"The richest land in the world simply cannot be allowed to remain a blank spot on the world map of soccer any longer," Hermann Neuberger, president of West German soccer's governing body, said at the time.
Since that watershed 1994 World Cup the global game is now very much a part of the country's sports landscape. There's a national team that's played in six consecutive World Cups, three television networks that are pretty much all soccer, constant additional exposure on ESPN2 and a growing league preparing for its 16th season -- albeit one still struggling to gain attention in a market dominated by the NFL, Major League Baseball and the NBA.
Bidders promise another burst of explosive growth if FIFA's executive committee awards the 2022 tournament to the U.S. when it votes Thursday in Zurich. Australia, Japan, Qatar and South Korea are the competition.
"We've got all of the infrastructure in place, and it's extraordinary infrastructure," U.S. Soccer Federation President Sunil Gulati said in an interview with The Associated Press. "...I think it changes the economics in a positive way for FIFA and other associations."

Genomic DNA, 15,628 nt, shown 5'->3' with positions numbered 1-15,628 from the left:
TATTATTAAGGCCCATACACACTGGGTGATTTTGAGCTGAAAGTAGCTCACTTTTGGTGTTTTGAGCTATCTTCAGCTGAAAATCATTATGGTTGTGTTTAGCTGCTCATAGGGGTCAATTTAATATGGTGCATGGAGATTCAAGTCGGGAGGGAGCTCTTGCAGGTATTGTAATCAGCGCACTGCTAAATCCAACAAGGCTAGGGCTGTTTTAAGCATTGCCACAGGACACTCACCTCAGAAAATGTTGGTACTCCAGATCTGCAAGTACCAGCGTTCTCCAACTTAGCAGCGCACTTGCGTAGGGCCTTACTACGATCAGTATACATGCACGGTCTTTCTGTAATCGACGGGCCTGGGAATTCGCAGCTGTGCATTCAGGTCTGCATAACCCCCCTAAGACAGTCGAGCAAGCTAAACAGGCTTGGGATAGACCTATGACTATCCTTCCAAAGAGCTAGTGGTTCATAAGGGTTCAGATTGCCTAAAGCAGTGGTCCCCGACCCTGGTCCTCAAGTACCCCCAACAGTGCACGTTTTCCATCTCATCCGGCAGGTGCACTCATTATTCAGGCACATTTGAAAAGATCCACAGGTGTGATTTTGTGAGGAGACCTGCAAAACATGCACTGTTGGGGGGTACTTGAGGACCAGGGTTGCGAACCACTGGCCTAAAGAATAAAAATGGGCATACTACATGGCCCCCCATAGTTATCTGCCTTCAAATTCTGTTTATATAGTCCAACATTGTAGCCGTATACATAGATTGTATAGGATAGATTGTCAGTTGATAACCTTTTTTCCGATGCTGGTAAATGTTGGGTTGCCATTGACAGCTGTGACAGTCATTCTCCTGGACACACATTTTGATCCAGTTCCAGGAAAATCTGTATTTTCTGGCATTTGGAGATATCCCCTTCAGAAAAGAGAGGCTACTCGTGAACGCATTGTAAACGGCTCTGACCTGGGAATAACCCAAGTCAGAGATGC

Much of soccer has never seen anything like Dallas Cowboys Stadium, with its 50-yard-wide video screen hovering above field, 10,000 club seats and 300 luxury suites ringing five levels -- the expensive seats alone just about match the 20,224 total capacity of Portsmouth's Fratton Park.
FIFA's technical report says attendance at a U.S. World Cup could average 76,000, breaking the record of 68,991 set in 1994. It says there is medium legal risk because of a lack of government guarantees, which would require federal legislation after a bid is awarded.
"Clearly for us, there is nothing that we could do in the United States, whether it be our federation or Major League Soccer, that would be more important than having the World Cup here in our country," MLS Commissioner Don Garber said.